ANNISTON ARMY DEPOT, Ala. -- The depot is the Army's top revenue generator in partnering with industry, according to the Army Materiel Command Army Partnership Knowledge Center database.

The database indicates ANAD has 68 percent of all partnering revenue across the 13 depots and arsenals.

Partnering includes government to government partnerships, such as the one which exists between ANAD and the U.S. Marine Corps, or public-private partnerships, such as the Stryker and M1 partnerships with General Dynamics Land Systems.

One of the reasons for our success in partnerships is our performance to promise rate.

Col. Joel Warhurst, the depot's commander, praised employees for their hard work in preparing products for shipment on time during his last town hall meeting, on June 6.

Performance to Promise, one of the metrics for this year's Group Award Program, is currently at 94 percent, solidifying ANAD's ranking among the top performers throughout AMC.

P2P is one way we are graded on how well we fulfill our promises to our customers. We must build the equipment in the time allotted and at the price we quote.

So, how can the workforce continue that trend, providing the best support and readiness to the war fighters, while meeting quality, cost and schedule requirements?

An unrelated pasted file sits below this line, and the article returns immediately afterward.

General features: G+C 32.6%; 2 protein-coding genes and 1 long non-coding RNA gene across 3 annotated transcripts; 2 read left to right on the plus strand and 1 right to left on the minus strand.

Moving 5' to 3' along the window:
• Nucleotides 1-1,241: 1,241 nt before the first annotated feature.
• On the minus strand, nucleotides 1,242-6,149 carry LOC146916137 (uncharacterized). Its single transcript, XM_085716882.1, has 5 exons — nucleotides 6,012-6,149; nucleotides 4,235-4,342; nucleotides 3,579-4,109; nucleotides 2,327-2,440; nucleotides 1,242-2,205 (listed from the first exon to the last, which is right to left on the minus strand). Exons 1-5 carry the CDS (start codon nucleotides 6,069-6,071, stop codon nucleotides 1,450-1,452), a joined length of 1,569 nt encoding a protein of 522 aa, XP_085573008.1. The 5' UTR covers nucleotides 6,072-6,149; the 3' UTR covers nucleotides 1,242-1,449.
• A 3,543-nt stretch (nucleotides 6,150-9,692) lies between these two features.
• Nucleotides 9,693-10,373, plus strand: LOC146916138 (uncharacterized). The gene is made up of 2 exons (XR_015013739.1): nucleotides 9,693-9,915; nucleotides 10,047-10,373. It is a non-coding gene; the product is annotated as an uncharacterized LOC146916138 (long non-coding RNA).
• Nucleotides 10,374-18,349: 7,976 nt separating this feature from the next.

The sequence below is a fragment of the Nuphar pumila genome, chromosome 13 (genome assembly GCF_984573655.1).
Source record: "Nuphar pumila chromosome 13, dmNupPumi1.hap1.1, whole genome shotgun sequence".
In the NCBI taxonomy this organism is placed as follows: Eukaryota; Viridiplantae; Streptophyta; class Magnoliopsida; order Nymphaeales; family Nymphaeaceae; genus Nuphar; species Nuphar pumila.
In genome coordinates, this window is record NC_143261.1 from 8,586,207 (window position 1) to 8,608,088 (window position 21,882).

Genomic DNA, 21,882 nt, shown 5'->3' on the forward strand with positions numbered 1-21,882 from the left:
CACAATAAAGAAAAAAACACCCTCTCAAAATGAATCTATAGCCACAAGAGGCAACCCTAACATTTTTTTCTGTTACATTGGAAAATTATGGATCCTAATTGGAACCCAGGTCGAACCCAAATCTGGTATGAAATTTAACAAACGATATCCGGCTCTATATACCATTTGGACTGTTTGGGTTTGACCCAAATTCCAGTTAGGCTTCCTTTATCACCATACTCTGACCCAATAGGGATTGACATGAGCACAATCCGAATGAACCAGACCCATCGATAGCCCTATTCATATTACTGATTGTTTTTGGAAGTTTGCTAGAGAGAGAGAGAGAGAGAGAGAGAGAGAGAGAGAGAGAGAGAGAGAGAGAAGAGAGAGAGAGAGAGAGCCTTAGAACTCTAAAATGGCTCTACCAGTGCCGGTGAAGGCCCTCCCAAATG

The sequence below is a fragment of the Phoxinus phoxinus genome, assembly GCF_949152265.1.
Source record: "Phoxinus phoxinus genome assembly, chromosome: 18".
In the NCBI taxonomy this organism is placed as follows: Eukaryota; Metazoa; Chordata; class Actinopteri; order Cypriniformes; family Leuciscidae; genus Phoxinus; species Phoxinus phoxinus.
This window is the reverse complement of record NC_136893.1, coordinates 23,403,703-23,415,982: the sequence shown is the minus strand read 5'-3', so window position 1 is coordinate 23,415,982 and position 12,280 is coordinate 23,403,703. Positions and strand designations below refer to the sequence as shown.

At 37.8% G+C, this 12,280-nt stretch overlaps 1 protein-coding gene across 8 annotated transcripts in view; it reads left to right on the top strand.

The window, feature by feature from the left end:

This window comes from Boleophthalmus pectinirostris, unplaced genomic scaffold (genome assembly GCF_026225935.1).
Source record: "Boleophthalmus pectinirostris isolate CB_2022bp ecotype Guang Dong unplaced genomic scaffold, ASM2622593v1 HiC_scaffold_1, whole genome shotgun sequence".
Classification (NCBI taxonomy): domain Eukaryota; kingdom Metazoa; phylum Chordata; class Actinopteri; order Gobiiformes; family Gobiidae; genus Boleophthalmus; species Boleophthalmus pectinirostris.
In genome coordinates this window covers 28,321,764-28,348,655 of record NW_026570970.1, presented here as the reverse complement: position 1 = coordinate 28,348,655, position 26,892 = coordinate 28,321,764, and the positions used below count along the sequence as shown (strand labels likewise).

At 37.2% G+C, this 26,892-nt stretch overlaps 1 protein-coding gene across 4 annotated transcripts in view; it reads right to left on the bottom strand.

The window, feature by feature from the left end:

One of the best ways to remain one of the Army's top revenue producers and continue our high-level support for the war fighters is by coming to work each day.

We need to build quality into each product we build or overhaul.

The ability and flexibility of ANAD to be able to overhaul, reset, remanufacture or reclaim, items ranging from wiring harnesses, seats, and line replaceable units across multiple weapons systems versus buying new parts, keeps us competitive with private industry.

ANAD has a reputation as being one of the leading depots in providing expertise and skill sets across multiple platforms.

But, possessing the knowledge to rebuild items correctly is only useful if we consistently provide quality products.

Depot employees must continue to exhibit pride in their work and strive each day to build quality products right the first time, during normal duty hours.

This not only ensures our ultimate customers have equipment which works as it should the first time and every time, but also keeps the installation within cost and schedule parameters.

These measurements of our skills and abilities mean more than just a paycheck. They can mean lives.

Many of us, including me, have family members who are on active duty or friends who are deployed.

Their lives may depend on the piece of equipment we build and send to them.

They are the reason we are here and why we do what we do.